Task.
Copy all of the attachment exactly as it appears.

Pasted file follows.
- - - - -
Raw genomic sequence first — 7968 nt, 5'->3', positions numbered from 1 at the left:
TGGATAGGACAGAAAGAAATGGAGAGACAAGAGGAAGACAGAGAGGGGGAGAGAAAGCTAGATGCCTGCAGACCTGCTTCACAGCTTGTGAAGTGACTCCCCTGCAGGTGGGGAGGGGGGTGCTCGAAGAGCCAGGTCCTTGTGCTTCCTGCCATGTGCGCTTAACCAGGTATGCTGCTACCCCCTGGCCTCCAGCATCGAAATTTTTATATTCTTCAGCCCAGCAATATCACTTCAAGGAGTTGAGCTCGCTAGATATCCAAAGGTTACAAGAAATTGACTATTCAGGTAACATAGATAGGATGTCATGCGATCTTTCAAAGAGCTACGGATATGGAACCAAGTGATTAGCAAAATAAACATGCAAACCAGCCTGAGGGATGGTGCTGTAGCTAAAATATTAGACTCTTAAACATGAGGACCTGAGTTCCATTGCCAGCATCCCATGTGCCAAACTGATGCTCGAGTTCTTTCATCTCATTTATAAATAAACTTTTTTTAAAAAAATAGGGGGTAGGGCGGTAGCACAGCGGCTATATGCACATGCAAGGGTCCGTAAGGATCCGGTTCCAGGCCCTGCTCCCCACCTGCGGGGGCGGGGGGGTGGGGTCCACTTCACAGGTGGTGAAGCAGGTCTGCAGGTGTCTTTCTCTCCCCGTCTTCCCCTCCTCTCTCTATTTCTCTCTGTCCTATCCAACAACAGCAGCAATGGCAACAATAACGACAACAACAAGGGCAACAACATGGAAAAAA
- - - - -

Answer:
Raw genomic sequence first — 7968 nt, 5'->3', positions numbered from 1 at the left:
TGGATAGGACAGAAAGAAATGGAGAGACAAGAGGAAGACAGAGAGGGGGAGAGAAAGCTAGATGCCTGCAGACCTGCTTCACAGCTTGTGAAGTGACTCCCCTGCAGGTGGGGAGGGGGGTGCTCGAAGAGCCAGGTCCTTGTGCTTCCTGCCATGTGCGCTTAACCAGGTATGCTGCTACCCCCTGGCCTCCAGCATCGAAATTTTTATATTCTTCAGCCCAGCAATATCACTTCAAGGAGTTGAGCTCGCTAGATATCCAAAGGTTACAAGAAATTGACTATTCAGGTAACATAGATAGGATGTCATGCGATCTTTCAAAGAGCTACGGATATGGAACCAAGTGATTAGCAAAATAAACATGCAAACCAGCCTGAGGGATGGTGCTGTAGCTAAAATATTAGACTCTTAAACATGAGGACCTGAGTTCCATTGCCAGCATCCCATGTGCCAAACTGATGCTCGAGTTCTTTCATCTCATTTATAAATAAACTTTTTTTAAAAAAATAGGGGGTAGGGCGGTAGCACAGCGGCTATATGCACATGCAAGGGTCCGTAAGGATCCGGTTCCAGGCCCTGCTCCCCACCTGCGGGGGCGGGGGGGTGGGGTCCACTTCACAGGTGGTGAAGCAGGTCTGCAGGTGTCTTTCTCTCCCCGTCTTCCCCTCCTCTCTCTATTTCTCTCTGTCCTATCCAACAACAGCAGCAATGGCAACAATAACGACAACAACAAGGGCAACAACATGGAAAAAA